PHOENIX – Phoenix Children’s Hospital has announced the creation of the Ronald A. Matricaria Institute of Molecular Medicine with the University of Arizona College of Medicine-Phoenix and the Translational Genomics Research Institute, with the goal to unlock genetic codes and develop drug therapies in real time to improve the outcome for thousands of young patients.
“Our goal is to bring genomics research to the forefront of pediatrics,” said Robert L. Meyer, Phoenix Children’s president and CEO. “Research and development of novel treatments for pediatric diseases has fallen short over past decades.”
According to the National Heart, Lung and Blood Institute, 70 percent of all medications prescribed to children have been tested only in adults. Clinical studies in children lead to a better understanding of the specific differences between children and adults, thus leading to the development of safer, more effective and age-appropriate treatments.
“We also must address a fundamental flaw in traditional and personalized medicine – diagnosis and treatment of a disease based on clinical instead of genomic information,” Meyer said.
Molecular, or personalized, medicine uses genetic information to determine the right treatment for the right patient at the right time. By studying a patient’s genetic makeup, researchers can identify the individual’s susceptibility to disease, predict their response to a particular drug and match the patient with a specific therapy.
The team will focus on pediatric cancers in phase one and expand to other pediatric diseases over time.
Two distinguished scientists are joining Phoenix Children's and were named the institute's co-directors: Dr. Timothy Triche, a professor of pathology, cancer biology and pediatrics from the Keck School of Medicine at the University of Southern California and director of the Center for Personalized Medicine at Children's Hospital Los Angeles, and Dr. Robert Arceci, King Fahd Director of Pediatric Oncology at the Johns Hopkins School of Medicine.
A critical component to this venture is Phoenix Children’s collaborative relationships with leading bioscience institutions. The UA College of Medicine-Phoenix brings academic and research programs, as well as academic credentials necessary to recruit and develop a research program. The college used a $1.25 million gift from the Virginia G. Piper Charitable Trust to help secure the two endowed chairs.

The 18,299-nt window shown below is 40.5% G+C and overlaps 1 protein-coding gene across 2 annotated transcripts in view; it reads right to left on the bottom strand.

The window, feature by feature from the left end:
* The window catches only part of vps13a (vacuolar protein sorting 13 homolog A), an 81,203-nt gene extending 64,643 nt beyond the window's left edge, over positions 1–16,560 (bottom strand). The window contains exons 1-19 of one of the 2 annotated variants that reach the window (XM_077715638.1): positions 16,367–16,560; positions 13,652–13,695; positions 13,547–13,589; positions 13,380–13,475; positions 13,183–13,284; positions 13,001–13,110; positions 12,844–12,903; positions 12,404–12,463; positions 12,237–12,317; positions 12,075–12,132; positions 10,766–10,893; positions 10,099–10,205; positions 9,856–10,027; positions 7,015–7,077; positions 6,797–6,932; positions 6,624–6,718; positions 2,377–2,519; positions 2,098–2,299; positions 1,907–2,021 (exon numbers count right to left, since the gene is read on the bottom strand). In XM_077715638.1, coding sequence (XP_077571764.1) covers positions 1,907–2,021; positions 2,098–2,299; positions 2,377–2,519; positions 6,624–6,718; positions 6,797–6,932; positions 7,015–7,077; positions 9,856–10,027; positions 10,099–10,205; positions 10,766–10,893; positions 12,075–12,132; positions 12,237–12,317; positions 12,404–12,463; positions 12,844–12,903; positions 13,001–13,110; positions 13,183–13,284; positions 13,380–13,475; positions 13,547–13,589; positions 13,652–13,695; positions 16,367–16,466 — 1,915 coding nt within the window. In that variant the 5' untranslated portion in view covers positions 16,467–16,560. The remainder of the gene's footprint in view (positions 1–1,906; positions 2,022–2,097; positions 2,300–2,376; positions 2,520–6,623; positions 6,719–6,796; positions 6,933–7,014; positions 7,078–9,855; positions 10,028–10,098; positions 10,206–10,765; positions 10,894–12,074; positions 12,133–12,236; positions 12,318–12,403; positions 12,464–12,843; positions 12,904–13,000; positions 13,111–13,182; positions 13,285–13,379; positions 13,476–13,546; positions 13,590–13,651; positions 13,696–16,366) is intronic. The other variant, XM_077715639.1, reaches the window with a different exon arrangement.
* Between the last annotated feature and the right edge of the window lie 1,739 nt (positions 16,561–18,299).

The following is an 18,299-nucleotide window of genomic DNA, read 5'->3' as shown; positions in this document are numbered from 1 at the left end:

“This institute is a critical piece in the development of our campus and the emerging academic medical center in Phoenix,” said Dr. Stuart D. Flynn, dean of the College of Medicine-Phoenix. “This program will catalyze Phoenix Children’s Hospital and our region to become national contributors and leaders in molecular medicine.”
The Translational Genomics Research Institute, or TGen, contributes deep expertise in genomics and bioinformatics and sophisticated laboratory space. Joining the leadership team in a collaborative role is Dr. Daniel Von Hoff, physician in chief, senior investigator and director of translational research for TGen, who will leverage his experience in clinical trials for adults to advance therapy development in children.
“A challenge with existing molecular medicine programs is the amount of time that it takes to develop a new drug or treatment,” Meyer said. “Our collaboration with TGen and the University of Arizona opens the doors to making a portfolio of drugs and compounds available immediately.”
Cancer is the leading cause of death from disease among children in the United States, and the need for pediatric cancer therapies is especially acute. “Half of all childhood cancer patients will relapse, yet virtually no new therapy has been introduced in the past two decades,” said Von Hoff, a former director of The University of Arizona Cancer Center.
A founding gift by Ronald A. Matricaria provided the initial investment to establish the institute. Matricaria is a member of the Phoenix Children’s Hospital board of directors and former chairman/CEO of St. Jude Medical, Inc. Additional funding for the $50 million venture will come from philanthropic contributions and grant revenue. Initially, the institute will employ 50 scientists and other staff, contributing to Phoenix’s growing biomedical corridor.
“I’m thrilled to be part of this groundbreaking venture,” Matricaria said. “Based on my knowledge of the institute and many years of working in the medical field, I’m confident that we can chart a new course for addressing the unique needs of children with cancer and other life-threatening diseases.”